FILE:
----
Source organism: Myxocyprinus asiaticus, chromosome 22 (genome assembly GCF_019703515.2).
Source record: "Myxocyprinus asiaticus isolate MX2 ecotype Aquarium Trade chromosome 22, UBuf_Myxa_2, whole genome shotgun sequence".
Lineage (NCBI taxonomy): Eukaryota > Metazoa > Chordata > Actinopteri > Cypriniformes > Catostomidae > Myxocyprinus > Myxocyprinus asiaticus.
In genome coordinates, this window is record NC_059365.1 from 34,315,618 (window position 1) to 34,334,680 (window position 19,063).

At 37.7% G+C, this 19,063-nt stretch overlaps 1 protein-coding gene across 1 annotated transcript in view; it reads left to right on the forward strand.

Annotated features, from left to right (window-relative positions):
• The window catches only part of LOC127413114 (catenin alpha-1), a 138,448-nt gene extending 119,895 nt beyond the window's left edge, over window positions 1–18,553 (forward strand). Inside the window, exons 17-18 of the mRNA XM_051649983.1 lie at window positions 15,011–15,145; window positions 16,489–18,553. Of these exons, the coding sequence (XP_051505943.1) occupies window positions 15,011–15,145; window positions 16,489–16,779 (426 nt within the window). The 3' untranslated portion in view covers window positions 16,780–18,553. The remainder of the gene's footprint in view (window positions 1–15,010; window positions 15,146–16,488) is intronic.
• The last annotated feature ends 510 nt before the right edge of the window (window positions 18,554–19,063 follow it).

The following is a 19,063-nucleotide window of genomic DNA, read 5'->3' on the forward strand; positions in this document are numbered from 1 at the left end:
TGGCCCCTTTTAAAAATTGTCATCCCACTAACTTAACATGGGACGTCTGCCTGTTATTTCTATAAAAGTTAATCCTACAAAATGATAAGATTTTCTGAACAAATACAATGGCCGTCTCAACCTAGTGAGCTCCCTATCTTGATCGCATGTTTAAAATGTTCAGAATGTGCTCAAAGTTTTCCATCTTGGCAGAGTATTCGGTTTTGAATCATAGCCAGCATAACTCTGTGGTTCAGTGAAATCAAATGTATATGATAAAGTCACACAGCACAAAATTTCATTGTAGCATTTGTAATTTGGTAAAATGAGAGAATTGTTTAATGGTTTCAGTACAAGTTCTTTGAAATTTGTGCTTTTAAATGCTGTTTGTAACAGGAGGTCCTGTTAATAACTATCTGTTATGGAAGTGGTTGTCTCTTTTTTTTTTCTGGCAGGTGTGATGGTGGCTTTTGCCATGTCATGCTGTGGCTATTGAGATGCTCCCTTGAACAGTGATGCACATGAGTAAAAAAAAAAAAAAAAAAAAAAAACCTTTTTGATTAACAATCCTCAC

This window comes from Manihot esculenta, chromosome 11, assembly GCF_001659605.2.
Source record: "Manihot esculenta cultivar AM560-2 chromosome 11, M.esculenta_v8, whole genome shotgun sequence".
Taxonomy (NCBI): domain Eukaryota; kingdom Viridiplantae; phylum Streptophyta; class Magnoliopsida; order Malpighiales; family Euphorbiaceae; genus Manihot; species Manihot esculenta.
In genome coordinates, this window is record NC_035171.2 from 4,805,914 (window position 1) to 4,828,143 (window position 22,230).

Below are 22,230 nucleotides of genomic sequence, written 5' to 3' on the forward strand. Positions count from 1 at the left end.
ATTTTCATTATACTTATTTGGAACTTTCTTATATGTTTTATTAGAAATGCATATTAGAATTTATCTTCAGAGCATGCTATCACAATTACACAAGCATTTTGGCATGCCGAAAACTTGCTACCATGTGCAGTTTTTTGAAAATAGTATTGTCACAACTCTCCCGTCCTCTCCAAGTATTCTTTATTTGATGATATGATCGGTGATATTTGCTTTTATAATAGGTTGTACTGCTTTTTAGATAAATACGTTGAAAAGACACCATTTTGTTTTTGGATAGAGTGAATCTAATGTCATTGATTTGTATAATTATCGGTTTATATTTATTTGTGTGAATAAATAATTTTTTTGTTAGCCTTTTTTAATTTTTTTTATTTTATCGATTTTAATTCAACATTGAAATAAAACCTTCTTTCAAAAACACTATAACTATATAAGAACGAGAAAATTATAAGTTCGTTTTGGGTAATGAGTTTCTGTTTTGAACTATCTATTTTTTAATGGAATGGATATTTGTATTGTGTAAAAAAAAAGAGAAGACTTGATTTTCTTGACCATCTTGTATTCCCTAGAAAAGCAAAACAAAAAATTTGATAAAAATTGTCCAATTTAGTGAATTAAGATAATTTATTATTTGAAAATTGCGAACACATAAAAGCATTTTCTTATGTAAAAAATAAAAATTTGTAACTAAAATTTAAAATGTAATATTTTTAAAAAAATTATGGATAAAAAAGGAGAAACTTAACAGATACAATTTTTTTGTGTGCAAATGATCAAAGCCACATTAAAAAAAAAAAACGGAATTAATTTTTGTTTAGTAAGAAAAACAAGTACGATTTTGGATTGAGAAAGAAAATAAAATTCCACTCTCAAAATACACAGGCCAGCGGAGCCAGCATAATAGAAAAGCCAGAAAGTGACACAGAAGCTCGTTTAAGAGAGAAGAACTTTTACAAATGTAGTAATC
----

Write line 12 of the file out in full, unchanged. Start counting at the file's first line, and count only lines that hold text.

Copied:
Source record: "Manihot esculenta cultivar AM560-2 chromosome 11, M.esculenta_v8, whole genome shotgun sequence".